August 2, 2012 | 12:04 am
Posted by Mark Paredes
As part of my personal campaign to oppose bigoted boycotts, I will be having lunch tomorrow at the Chick-fil-A in Hollywood. I couldn’t get there for today’s official “Chick fil-A Appreciation Day” declared by Mike Huckabee, but I suppose late is better than never when it’s for a worthy cause.
I have never eaten at a Chick-fil-A, but I’m going there to show my support for the chain’s CEO’s right to publicly endorse traditional marriage without having his restaurants boycotted by bigoted gay marriage advocates. I had no idea that such people existed until I was personally targeted by them during the Prop 8 campaign. If I had not had Jewish bosses who respected my right to voice an opinion on contemporary moral issues, I could have lost my job thanks to these advocates of tolerance. I hasten to add here that a gay rabbi condemned their attacks, and I will always be indebted to him for his support while I was under assault.
My regular readers know that I don’t support business boycotts organized by people who happen to disagree with statements made by a company’s executives. I recently registered my opposition on this blog to the misguided boycott campaign against Starbucks because of its CEO’s support for gay marriage. The only business boycott that I have participated in was a personal one against Marriott, and that was because it was a Mormon-led hotel chain that offered pornography channels (thankfully, it no longer offers smut to its guests). To me the difference between Starbucks and Marriott is clear: Starbuck’s CEO and I happen to disagree on gay marriage. However, although Marriott’s chairman agrees with me that pornography is a great evil, he chose to profit from it anyway.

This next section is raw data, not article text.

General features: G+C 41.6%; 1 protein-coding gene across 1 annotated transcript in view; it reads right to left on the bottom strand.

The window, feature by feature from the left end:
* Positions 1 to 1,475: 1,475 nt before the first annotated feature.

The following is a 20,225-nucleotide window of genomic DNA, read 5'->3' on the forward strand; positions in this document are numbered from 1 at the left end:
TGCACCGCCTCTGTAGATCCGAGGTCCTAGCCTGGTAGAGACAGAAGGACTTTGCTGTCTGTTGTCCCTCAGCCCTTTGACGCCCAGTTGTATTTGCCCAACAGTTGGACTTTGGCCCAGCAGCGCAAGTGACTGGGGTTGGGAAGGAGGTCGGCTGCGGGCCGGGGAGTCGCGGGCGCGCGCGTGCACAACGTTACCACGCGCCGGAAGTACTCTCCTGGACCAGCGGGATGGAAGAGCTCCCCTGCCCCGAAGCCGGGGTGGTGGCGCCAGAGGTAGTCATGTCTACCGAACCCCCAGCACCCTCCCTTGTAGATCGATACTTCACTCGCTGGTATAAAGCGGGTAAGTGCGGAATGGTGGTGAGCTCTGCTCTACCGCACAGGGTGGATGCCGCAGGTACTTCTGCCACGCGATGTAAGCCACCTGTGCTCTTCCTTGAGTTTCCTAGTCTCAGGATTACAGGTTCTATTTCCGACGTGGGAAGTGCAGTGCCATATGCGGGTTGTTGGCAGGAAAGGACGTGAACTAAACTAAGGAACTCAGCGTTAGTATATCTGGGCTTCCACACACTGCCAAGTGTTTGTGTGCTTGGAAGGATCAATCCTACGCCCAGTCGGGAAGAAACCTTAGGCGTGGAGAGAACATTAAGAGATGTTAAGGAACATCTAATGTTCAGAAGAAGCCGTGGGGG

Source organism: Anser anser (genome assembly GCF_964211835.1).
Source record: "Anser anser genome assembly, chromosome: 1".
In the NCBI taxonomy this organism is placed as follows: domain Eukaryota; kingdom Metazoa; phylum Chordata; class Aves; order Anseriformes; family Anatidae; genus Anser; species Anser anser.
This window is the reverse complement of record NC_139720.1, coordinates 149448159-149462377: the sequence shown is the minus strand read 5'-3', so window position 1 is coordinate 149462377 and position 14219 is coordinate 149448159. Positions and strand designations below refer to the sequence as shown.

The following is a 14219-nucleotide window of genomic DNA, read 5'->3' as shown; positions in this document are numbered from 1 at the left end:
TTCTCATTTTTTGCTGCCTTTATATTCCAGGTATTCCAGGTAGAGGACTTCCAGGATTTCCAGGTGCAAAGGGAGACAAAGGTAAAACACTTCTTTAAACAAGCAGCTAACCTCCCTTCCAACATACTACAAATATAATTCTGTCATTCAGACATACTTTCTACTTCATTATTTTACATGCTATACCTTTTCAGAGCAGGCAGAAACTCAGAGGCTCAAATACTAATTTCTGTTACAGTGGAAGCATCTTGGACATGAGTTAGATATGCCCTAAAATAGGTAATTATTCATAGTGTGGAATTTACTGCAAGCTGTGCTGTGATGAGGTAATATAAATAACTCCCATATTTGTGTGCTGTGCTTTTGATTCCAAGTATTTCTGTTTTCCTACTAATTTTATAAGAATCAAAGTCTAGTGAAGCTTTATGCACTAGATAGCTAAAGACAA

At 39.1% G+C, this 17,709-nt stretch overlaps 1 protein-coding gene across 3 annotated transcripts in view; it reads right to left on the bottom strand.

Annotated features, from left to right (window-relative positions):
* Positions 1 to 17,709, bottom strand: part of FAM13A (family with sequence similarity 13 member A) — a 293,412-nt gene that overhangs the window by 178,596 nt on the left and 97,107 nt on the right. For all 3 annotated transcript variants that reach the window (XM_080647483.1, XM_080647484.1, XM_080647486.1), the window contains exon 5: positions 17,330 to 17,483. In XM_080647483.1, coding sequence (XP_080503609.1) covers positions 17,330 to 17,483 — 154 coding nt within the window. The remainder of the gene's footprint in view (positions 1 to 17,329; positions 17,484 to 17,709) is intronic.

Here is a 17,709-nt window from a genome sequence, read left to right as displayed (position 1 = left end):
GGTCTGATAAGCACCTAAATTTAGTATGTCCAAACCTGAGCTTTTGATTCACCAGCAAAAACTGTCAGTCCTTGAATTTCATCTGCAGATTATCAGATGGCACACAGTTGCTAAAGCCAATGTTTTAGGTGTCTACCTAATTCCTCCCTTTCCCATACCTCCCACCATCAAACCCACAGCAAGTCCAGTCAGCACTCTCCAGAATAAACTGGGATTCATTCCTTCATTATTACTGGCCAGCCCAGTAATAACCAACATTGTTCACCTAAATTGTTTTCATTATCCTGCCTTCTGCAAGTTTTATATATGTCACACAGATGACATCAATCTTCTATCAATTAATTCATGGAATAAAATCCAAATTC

Of course, there are extreme cases where boycotts are called for. A few years ago in my hometown in Michigan, a furniture store owner began espousing racist views and allowed a white supremacist speaker to speak at his store on a regular basis. The townspeople boycotted the store, which soon closed its doors. Had I lived there at the time, I definitely would have participated in the boycott. However, giving money to organizations that support traditional marriage and making statements opposing gay marriage are in no way comparable to hosting white supremacists.
As I eat my chicken sandwich tomorrow, I’ll be thinking of each bite as a victory for tolerance and freedom in this great country. Viewing online pictures of people lined up to eat at Chick-fil-A restaurants today reassured me that the bigots haven’t won yet.
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